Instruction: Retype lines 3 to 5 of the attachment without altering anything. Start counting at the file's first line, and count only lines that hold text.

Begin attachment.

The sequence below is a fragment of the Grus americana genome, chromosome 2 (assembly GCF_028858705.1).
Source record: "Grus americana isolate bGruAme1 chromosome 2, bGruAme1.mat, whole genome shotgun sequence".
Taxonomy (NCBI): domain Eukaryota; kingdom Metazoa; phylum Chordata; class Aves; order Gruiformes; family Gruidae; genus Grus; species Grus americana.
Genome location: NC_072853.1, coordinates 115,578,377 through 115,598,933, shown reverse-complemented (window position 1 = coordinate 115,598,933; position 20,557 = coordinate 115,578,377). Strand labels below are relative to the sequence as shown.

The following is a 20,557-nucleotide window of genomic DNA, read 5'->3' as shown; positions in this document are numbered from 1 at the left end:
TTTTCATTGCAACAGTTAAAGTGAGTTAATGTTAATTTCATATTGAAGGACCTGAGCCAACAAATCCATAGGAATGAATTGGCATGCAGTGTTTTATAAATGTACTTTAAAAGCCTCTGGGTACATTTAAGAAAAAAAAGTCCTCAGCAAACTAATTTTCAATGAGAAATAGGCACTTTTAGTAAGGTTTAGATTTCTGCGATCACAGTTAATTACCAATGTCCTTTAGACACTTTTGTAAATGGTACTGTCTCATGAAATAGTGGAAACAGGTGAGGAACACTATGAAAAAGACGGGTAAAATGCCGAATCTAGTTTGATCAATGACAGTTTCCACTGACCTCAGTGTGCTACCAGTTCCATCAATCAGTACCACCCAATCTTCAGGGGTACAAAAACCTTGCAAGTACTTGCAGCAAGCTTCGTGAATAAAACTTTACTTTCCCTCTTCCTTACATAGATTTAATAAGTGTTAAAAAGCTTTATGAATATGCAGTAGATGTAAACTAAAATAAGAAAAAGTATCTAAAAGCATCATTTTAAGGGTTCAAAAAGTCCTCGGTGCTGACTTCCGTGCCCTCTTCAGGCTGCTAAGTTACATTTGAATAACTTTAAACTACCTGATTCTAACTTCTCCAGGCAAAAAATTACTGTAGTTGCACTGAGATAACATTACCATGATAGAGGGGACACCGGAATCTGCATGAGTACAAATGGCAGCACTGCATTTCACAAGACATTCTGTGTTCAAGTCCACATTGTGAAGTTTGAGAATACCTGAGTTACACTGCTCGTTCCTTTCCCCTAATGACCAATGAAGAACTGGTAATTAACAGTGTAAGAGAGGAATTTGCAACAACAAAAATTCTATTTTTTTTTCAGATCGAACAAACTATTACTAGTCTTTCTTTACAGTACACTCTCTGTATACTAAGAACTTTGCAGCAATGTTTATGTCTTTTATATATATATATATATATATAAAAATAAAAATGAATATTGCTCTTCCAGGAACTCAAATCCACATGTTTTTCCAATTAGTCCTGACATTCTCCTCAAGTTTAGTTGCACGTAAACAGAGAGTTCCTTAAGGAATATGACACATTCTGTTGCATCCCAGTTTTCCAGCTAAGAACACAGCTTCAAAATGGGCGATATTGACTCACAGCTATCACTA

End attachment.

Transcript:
Taxonomy (NCBI): domain Eukaryota; kingdom Metazoa; phylum Chordata; class Aves; order Gruiformes; family Gruidae; genus Grus; species Grus americana.
Genome location: NC_072853.1, coordinates 115,578,377 through 115,598,933, shown reverse-complemented (window position 1 = coordinate 115,598,933; position 20,557 = coordinate 115,578,377). Strand labels below are relative to the sequence as shown.

The following is a 20,557-nucleotide window of genomic DNA, read 5'->3' as shown; positions in this document are numbered from 1 at the left end: